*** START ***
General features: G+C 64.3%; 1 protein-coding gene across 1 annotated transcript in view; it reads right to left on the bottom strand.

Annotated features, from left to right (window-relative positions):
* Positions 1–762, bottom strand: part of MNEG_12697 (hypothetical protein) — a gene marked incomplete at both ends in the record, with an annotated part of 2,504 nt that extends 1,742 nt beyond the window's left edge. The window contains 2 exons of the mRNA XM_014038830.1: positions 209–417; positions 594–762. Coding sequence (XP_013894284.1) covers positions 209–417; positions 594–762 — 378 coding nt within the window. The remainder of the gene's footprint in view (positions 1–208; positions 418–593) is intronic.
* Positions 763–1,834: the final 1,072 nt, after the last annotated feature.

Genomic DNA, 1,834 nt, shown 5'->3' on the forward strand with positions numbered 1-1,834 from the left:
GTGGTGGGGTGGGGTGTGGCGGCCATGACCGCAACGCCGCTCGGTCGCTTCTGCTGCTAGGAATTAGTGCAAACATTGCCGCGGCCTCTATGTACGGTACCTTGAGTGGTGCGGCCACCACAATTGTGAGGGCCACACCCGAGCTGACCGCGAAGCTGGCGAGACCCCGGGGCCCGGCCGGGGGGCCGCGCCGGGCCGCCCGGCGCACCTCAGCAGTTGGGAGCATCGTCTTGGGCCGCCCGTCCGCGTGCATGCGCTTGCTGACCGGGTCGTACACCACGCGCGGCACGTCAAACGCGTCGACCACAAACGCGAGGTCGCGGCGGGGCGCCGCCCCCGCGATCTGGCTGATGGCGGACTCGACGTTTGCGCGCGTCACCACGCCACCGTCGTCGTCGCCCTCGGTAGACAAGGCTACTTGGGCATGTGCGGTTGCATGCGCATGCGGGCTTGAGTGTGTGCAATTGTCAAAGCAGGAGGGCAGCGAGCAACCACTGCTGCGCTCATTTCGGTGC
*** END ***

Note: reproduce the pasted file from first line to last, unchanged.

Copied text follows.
General features: G+C 64.3%; 1 protein-coding gene across 1 annotated transcript in view; it reads right to left on the bottom strand.

Annotated features, from left to right (window-relative positions):
* Positions 1–762, bottom strand: part of MNEG_12697 (hypothetical protein) — a gene marked incomplete at both ends in the record, with an annotated part of 2,504 nt that extends 1,742 nt beyond the window's left edge. The window contains 2 exons of the mRNA XM_014038830.1: positions 209–417; positions 594–762. Coding sequence (XP_013894284.1) covers positions 209–417; positions 594–762 — 378 coding nt within the window. The remainder of the gene's footprint in view (positions 1–208; positions 418–593) is intronic.
* Positions 763–1,834: the final 1,072 nt, after the last annotated feature.

Genomic DNA, 1,834 nt, shown 5'->3' on the forward strand with positions numbered 1-1,834 from the left:
GTGGTGGGGTGGGGTGTGGCGGCCATGACCGCAACGCCGCTCGGTCGCTTCTGCTGCTAGGAATTAGTGCAAACATTGCCGCGGCCTCTATGTACGGTACCTTGAGTGGTGCGGCCACCACAATTGTGAGGGCCACACCCGAGCTGACCGCGAAGCTGGCGAGACCCCGGGGCCCGGCCGGGGGGCCGCGCCGGGCCGCCCGGCGCACCTCAGCAGTTGGGAGCATCGTCTTGGGCCGCCCGTCCGCGTGCATGCGCTTGCTGACCGGGTCGTACACCACGCGCGGCACGTCAAACGCGTCGACCACAAACGCGAGGTCGCGGCGGGGCGCCGCCCCCGCGATCTGGCTGATGGCGGACTCGACGTTTGCGCGCGTCACCACGCCACCGTCGTCGTCGCCCTCGGTAGACAAGGCTACTTGGGCATGTGCGGTTGCATGCGCATGCGGGCTTGAGTGTGTGCAATTGTCAAAGCAGGAGGGCAGCGAGCAACCACTGCTGCGCTCATTTCGGTGC